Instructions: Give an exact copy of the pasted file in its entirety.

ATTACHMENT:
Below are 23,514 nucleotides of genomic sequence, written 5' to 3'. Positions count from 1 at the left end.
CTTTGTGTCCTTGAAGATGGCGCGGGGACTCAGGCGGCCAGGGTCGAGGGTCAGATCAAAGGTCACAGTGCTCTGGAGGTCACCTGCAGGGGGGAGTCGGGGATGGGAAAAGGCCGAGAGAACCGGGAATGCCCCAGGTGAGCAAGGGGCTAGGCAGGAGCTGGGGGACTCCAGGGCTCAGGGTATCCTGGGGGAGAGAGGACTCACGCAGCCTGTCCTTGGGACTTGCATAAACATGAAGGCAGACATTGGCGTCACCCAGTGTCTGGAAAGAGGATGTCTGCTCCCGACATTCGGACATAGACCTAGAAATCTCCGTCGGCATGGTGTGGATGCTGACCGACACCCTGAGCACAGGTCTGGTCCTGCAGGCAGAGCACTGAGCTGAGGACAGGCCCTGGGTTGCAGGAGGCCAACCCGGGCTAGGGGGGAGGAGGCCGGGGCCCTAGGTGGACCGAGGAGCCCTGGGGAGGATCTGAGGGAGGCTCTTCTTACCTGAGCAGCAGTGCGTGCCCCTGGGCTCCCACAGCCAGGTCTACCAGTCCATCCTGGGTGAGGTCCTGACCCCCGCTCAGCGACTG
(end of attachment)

Below are 23,514 nucleotides of genomic sequence, written 5' to 3'. Positions count from 1 at the left end.
CTTTGTGTCCTTGAAGATGGCGCGGGGACTCAGGCGGCCAGGGTCGAGGGTCAGATCAAAGGTCACAGTGCTCTGGAGGTCACCTGCAGGGGGGAGTCGGGGATGGGAAAAGGCCGAGAGAACCGGGAATGCCCCAGGTGAGCAAGGGGCTAGGCAGGAGCTGGGGGACTCCAGGGCTCAGGGTATCCTGGGGGAGAGAGGACTCACGCAGCCTGTCCTTGGGACTTGCATAAACATGAAGGCAGACATTGGCGTCACCCAGTGTCTGGAAAGAGGATGTCTGCTCCCGACATTCGGACATAGACCTAGAAATCTCCGTCGGCATGGTGTGGATGCTGACCGACACCCTGAGCACAGGTCTGGTCCTGCAGGCAGAGCACTGAGCTGAGGACAGGCCCTGGGTTGCAGGAGGCCAACCCGGGCTAGGGGGGAGGAGGCCGGGGCCCTAGGTGGACCGAGGAGCCCTGGGGAGGATCTGAGGGAGGCTCTTCTTACCTGAGCAGCAGTGCGTGCCCCTGGGCTCCCACAGCCAGGTCTACCAGTCCATCCTGGGTGAGGTCCTGACCCCCGCTCAGCGACTG